NB: I think farmer Kevin Welch’s story of food in Cherokee, NC is really making a difference in reclaiming the Cherokee food story. With his partner Sarah, he runs the Center for Cherokee Plants which is a seed bank of sorts that saves and propagates heirloom Cherokee plants that were once either cultivated or wild harvested as traditional Cherokee foods. However Kevin says they are not a typical seed bank because they do not keep the seeds but give them away annually as seedlings in “garden kits” that go to every Cherokee family on the reservation. Through their programs, Kevin and Sara also have a mobile classroom where they visit Cherokee families at their homes or community centers to hold gardening workshops and seed storytelling which aims to bring back the Cherokee food story and reignite a relationship to farming in a community that, as Kevin says of his people, “are the original agriculturists of this land.”
AL: I loved how visual the book is. The pictures are a huge part of the “story.” Did you always intend to have photographs as part of the process and can you talk about what it took to incorporate them into the text?
NB: I always intended to have this book be photographic. I grew up with a love of photography because of the power it can have to tell a story and connect you so intimately with someone you have never met. For this project in particular, the portraits were vital because it is time to recognize and honor the diversity of faces behind our food. Due to my frustration with the exclusive picture of the good food movement when I became a part of it, I wanted in my own small way to try and repaint that picture. Incorporating photos into the stories was natural – these stories are told in the words of the farmers so there was no way they were going to be printed without the farmers’ faces there with them. I pitched this book to over 50 publishers and the response was overwhelmingly positive but many small publishers don’t have the budget to print a lot of photos or print in full color so it narrowed my choices. As a new author, it’s rare to pass up an opportunity to be published, but I was adamant about having the pictures incorporated. When New Society Publishers reviewed my proposal, they got it and did a beautiful job incorporating all the portraits in a full-page, full-color design.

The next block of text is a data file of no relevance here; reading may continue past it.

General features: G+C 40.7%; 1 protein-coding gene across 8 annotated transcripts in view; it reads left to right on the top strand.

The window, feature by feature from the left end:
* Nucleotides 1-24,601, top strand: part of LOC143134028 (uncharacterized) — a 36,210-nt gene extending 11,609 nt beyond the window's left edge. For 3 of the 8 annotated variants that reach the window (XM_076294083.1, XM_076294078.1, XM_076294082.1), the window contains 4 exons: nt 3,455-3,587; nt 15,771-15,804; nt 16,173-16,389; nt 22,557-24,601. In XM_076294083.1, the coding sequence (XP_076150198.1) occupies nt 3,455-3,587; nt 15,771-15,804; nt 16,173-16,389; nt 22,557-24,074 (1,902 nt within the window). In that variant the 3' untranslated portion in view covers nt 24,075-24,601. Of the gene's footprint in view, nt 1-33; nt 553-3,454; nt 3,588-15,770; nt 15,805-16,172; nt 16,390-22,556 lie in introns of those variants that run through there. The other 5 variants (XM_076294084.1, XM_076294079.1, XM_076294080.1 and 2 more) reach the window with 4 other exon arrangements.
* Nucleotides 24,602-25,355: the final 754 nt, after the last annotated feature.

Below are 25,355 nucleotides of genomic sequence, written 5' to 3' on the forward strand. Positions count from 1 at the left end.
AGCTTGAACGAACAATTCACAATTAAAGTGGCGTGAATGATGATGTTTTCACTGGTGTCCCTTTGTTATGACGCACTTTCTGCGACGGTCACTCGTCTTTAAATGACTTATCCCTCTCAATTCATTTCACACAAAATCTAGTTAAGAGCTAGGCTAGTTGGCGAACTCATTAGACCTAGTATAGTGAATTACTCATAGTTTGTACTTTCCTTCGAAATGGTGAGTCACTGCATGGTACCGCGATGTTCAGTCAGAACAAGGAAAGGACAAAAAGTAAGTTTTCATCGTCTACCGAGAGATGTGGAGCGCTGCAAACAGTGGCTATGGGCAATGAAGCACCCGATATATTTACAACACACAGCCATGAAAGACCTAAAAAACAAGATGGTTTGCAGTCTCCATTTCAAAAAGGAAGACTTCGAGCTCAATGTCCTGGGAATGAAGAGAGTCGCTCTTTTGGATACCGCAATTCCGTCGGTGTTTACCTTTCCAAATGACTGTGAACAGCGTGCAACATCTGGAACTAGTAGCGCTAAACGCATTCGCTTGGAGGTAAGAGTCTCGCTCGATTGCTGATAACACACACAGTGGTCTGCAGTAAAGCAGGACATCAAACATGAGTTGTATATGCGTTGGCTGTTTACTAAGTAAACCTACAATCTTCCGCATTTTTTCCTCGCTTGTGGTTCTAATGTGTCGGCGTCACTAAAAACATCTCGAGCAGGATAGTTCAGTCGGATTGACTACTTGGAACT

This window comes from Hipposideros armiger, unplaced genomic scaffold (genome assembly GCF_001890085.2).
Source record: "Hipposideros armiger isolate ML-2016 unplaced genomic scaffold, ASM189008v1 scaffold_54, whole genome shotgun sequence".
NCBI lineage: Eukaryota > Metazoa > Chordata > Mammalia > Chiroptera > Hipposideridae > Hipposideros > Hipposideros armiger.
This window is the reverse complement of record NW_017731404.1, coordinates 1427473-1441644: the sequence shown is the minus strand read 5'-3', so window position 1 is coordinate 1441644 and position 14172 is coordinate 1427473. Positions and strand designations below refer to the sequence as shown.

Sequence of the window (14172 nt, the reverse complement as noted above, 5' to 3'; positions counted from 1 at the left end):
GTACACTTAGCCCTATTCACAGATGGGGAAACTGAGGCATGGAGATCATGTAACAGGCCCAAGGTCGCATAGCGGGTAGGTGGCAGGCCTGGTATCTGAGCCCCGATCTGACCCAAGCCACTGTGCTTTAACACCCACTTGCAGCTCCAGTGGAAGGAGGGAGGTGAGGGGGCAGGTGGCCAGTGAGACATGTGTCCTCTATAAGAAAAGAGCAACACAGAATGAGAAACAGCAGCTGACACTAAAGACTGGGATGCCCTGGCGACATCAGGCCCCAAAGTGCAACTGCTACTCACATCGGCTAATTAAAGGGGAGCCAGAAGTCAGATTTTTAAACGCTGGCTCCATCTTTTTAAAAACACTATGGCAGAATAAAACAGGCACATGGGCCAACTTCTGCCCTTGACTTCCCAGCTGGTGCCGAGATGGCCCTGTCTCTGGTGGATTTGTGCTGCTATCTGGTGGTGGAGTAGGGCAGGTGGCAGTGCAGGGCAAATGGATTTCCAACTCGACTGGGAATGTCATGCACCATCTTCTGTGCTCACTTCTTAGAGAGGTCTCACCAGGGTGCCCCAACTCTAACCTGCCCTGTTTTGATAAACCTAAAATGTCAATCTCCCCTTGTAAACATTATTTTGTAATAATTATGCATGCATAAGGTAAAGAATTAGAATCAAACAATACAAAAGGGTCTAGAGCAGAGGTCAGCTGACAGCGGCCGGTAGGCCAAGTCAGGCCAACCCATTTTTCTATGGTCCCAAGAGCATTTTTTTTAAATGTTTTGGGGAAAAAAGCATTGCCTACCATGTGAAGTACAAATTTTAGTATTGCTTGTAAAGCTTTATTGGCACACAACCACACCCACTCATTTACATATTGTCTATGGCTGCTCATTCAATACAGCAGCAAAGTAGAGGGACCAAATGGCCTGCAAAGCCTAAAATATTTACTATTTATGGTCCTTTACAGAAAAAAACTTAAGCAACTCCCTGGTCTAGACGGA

AL: Can you talk about what you’ve been up to since the book has come out? Any responses that have particularly heartened you?
NB: Actually since the book was officially released in spring I have been busy getting my hands back into the soil, which is the journey I was on when the idea for the book came about. After finishing the book and the journey around the country, I finally put roots down outside of D.C. with my husband where I run two community gardens and work as a beginning farmer trainee with the Chesapeake Association for Sustainable Agriculture. With growing season and my book release fully underway it has been a whirlwind of wonderful! I get to travel and share stories from the book while growing food and community at home. Each day before heading out to the garden, I flip on my computer and see the book being shared around the country. Knowing that these stories are sparking much needed conversations and impacting the lives of farmers, activists and eaters is invaluable. Some of the most heartening responses for me are those from other brown girls farming who write to tell me of the joy and relief they feel realizing they are not alone – the same joy and relief I experienced when I got on the road for The Color of Food.